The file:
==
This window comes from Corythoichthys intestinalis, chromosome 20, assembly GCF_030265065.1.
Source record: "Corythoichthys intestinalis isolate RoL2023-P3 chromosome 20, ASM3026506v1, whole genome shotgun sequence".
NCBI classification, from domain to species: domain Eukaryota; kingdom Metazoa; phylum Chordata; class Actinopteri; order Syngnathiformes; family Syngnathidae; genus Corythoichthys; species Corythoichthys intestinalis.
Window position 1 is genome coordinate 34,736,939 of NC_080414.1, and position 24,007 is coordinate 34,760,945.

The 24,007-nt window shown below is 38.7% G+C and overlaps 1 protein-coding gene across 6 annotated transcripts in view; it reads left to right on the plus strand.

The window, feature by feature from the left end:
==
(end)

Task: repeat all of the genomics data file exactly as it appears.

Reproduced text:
This window comes from Corythoichthys intestinalis, chromosome 20, assembly GCF_030265065.1.
Source record: "Corythoichthys intestinalis isolate RoL2023-P3 chromosome 20, ASM3026506v1, whole genome shotgun sequence".
NCBI classification, from domain to species: domain Eukaryota; kingdom Metazoa; phylum Chordata; class Actinopteri; order Syngnathiformes; family Syngnathidae; genus Corythoichthys; species Corythoichthys intestinalis.
Window position 1 is genome coordinate 34,736,939 of NC_080414.1, and position 24,007 is coordinate 34,760,945.

The 24,007-nt window shown below is 38.7% G+C and overlaps 1 protein-coding gene across 6 annotated transcripts in view; it reads left to right on the plus strand.

The window, feature by feature from the left end: